DOVER, N.J. (July 3, 2001)—They're young, enthusiastic and no longer content to sit by and watch boyfriends, husbands and other male companions have all the fun at the drag strip or collect the ooh's and ahh's at weekend car shows.
Say hello to the newest phenomenon on the “tuner-car” scene—the growing number of female enthusiasts who, like their male counterparts, are making a personal statement with their automobiles. And they're willing to spend good money in order to do so.
This also is the domain of “Girlie Girl Racing,” a national organization made up solely of female auto enthusiasts, including several hundred “Quick Chick” members who race or show mostly sport-compacts and other affordable vehicles for which parts readily can be obtained.
Most of these women are between 18 and 24—many are hands-on enthusiasts who enjoy working on their own cars, said Diana Cantarelli, who founded Girlie Girl, the combination marketing firm and car club, in 1997.
She said its basic role is to encourage and help women take an active role in racing and other competitive car-oriented events. Each day, Ms. Cantarelli and her Dover-based staff answer telephone calls from women asking technical and other questions or seeking help in finding a sponsor or locating hard-to-find parts or a competent tuner shop.
Many such calls come from enthusiasts in the market for custom wheels and tires. “That's probably the first thing they buy,” Ms. Cantarelli said. “We get more calls asking 'Where can I get an 18-inch wheel?' than anything else.”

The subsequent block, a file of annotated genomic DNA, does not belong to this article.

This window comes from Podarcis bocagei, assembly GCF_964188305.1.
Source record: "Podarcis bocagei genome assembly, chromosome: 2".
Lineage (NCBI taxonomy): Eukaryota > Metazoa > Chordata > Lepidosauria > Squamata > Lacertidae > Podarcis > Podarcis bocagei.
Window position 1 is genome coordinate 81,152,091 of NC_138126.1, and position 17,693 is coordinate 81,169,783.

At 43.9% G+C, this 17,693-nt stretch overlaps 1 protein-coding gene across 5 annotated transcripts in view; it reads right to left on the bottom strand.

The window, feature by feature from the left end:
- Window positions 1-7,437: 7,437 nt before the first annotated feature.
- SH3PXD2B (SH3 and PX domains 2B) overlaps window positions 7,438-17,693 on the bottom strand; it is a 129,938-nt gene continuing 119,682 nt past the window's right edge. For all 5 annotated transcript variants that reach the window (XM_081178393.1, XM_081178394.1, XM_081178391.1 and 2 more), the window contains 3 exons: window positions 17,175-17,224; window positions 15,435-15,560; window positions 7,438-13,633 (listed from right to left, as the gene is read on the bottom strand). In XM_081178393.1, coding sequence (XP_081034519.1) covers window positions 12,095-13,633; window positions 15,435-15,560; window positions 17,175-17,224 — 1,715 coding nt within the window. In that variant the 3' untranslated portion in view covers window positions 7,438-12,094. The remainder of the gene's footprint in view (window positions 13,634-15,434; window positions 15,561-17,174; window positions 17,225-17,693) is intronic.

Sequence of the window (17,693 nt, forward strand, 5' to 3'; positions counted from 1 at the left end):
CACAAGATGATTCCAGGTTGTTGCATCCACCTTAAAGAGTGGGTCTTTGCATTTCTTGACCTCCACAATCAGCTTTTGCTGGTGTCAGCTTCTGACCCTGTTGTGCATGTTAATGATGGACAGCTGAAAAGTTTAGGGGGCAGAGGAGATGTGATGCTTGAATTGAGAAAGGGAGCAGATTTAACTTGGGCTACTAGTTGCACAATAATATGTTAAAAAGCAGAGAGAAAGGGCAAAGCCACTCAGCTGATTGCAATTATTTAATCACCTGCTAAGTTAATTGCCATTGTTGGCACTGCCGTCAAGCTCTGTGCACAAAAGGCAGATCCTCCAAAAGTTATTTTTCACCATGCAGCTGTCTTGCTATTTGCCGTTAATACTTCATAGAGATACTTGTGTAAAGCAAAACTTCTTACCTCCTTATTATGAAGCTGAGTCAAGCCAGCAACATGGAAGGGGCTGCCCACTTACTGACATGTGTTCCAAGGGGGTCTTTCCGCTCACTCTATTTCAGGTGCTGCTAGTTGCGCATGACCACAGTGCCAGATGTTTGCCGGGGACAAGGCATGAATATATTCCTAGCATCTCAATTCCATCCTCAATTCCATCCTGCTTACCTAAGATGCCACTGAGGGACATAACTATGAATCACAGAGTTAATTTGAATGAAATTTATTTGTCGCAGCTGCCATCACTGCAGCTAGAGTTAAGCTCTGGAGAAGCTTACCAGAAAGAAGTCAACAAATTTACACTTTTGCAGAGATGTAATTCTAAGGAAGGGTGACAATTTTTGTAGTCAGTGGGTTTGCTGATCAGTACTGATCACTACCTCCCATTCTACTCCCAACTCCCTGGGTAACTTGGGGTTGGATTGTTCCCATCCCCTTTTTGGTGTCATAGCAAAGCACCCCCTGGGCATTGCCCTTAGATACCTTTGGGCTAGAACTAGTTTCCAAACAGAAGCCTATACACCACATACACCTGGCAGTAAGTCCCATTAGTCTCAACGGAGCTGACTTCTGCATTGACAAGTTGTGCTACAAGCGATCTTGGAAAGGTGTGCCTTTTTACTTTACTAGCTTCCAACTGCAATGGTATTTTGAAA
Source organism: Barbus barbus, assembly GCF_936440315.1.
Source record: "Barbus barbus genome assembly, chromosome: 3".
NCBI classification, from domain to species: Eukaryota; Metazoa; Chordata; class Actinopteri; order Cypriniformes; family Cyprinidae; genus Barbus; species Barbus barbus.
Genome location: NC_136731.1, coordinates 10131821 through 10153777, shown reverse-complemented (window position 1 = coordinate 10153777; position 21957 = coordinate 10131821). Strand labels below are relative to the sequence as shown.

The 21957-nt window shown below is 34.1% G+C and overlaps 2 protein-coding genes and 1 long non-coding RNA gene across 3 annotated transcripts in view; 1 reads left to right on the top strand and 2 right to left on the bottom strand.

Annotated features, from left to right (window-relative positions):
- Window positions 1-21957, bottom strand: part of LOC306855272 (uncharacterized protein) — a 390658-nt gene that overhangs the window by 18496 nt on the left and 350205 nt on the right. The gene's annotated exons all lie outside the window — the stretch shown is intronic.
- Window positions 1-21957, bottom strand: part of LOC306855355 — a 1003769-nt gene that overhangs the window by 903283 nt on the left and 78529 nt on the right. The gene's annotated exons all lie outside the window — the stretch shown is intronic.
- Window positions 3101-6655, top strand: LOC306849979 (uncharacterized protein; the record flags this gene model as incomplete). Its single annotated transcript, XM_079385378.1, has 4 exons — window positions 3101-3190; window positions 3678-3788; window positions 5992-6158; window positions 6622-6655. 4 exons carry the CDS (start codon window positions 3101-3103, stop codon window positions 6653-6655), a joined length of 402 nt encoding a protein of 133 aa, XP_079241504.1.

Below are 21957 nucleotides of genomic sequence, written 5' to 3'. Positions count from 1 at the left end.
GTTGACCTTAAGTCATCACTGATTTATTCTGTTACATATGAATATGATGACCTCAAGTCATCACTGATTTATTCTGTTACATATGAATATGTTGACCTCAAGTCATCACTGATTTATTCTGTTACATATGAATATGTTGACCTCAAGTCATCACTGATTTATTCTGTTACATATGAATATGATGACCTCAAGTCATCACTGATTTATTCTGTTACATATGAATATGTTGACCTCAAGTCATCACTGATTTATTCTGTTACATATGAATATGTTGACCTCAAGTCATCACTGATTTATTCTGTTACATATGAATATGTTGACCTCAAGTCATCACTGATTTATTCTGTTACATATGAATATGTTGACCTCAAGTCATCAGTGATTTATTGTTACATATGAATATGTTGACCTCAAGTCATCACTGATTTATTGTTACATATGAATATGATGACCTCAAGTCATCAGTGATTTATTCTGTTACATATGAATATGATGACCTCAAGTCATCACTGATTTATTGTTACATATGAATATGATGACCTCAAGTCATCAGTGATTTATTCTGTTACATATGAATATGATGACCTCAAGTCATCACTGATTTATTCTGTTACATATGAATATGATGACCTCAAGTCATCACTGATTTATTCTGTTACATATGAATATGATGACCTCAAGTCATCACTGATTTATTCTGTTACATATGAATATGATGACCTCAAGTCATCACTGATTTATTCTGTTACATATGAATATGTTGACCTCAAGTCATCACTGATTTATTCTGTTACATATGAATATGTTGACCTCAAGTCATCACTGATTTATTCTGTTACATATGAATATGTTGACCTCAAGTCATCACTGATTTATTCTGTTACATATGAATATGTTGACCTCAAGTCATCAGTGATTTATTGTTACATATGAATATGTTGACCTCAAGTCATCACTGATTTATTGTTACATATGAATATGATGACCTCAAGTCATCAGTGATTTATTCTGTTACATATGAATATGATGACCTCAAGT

Custom wheels and low-profile tires “can make a huge difference” in a car's appearance and handling, noted Ms. Cantarelli, who changed into an active participant after being a passive observer of her family's racing activities a decade or so ago. “Tires and wheels were the first things I bought for my cars over the years.”
Besides taking a sponsorship role in various women's racing and car show events, Girlie Girl Racing also offers womens clothing, luggage and other accessories—all bearing the company's distinctive pink, black and white logo. Its Web site, www.girliegirlracing.com, boasts “the fastest gear for chicks on the move…. don't get caught without your girlie girl's on!”
Members are encouraged to post on the site photos of themselves with their cars. Not unlike male car buffs, the group's female enthusiasts are as much concerned about the appearance of their cars as with their own personal images, Ms. Cantarelli said.
“The girls are very particular (about how their cars are pictured). They want everything so perfect,” she said. “We have nearly 700 members, but fewer than than 100 photos have been posted on the Web to date.”